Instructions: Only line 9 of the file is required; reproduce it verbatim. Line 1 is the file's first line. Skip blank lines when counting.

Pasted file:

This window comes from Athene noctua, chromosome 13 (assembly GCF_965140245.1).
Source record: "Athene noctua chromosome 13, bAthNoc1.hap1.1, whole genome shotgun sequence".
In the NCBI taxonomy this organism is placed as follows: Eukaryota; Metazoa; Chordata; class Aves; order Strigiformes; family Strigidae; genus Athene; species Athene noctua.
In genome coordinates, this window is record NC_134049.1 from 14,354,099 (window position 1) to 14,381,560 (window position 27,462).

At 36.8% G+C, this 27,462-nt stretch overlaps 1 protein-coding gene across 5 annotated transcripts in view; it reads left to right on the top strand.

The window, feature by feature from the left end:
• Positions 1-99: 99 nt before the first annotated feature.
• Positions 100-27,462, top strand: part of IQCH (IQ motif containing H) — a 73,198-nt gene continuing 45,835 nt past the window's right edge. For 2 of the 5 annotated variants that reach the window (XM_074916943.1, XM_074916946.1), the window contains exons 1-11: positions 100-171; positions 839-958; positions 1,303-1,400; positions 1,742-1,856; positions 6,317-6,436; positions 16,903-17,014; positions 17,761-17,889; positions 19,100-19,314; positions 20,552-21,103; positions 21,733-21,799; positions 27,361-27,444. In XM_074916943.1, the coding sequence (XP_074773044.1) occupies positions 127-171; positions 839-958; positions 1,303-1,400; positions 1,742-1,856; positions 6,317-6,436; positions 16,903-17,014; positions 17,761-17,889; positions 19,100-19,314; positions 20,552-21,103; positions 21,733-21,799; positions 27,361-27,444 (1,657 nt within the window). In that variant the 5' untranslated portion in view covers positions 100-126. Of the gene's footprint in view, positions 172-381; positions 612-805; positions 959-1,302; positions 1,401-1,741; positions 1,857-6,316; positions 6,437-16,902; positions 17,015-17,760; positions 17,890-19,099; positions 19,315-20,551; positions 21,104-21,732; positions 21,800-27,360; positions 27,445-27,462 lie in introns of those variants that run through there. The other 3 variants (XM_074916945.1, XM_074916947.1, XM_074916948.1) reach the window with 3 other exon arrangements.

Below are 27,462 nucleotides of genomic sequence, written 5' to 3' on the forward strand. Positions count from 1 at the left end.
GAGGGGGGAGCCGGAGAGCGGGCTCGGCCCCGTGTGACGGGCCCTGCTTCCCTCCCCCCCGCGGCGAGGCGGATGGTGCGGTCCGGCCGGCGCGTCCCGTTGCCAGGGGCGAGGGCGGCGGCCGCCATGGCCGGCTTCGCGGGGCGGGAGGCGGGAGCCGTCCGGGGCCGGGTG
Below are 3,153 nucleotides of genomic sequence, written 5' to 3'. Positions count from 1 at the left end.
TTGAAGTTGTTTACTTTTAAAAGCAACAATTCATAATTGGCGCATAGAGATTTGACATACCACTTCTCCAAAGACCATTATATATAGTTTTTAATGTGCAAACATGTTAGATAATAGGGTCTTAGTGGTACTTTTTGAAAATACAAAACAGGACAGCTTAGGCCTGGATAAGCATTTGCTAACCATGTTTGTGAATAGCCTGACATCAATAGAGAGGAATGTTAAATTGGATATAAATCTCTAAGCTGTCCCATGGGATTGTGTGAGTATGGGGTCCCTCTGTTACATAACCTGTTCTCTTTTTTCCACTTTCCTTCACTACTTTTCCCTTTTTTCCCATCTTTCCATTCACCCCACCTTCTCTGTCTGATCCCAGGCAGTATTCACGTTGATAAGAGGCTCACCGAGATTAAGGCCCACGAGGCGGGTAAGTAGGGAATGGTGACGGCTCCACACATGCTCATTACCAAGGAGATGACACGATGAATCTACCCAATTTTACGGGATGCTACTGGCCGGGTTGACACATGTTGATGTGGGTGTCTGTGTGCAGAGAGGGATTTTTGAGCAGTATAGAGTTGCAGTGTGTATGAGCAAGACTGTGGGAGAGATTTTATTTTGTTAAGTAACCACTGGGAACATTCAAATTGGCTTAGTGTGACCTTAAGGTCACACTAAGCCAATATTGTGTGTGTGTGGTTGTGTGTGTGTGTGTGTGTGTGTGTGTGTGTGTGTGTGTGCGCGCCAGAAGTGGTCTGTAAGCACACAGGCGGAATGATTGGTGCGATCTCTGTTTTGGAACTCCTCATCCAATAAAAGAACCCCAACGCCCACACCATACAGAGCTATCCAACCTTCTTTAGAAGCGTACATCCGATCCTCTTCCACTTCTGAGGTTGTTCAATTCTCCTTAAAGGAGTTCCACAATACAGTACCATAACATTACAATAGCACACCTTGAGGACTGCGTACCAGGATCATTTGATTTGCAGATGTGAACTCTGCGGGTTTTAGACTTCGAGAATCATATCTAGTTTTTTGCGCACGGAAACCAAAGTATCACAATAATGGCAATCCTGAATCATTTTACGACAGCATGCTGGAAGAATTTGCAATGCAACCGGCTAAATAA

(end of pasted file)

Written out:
Below are 27,462 nucleotides of genomic sequence, written 5' to 3' on the forward strand. Positions count from 1 at the left end.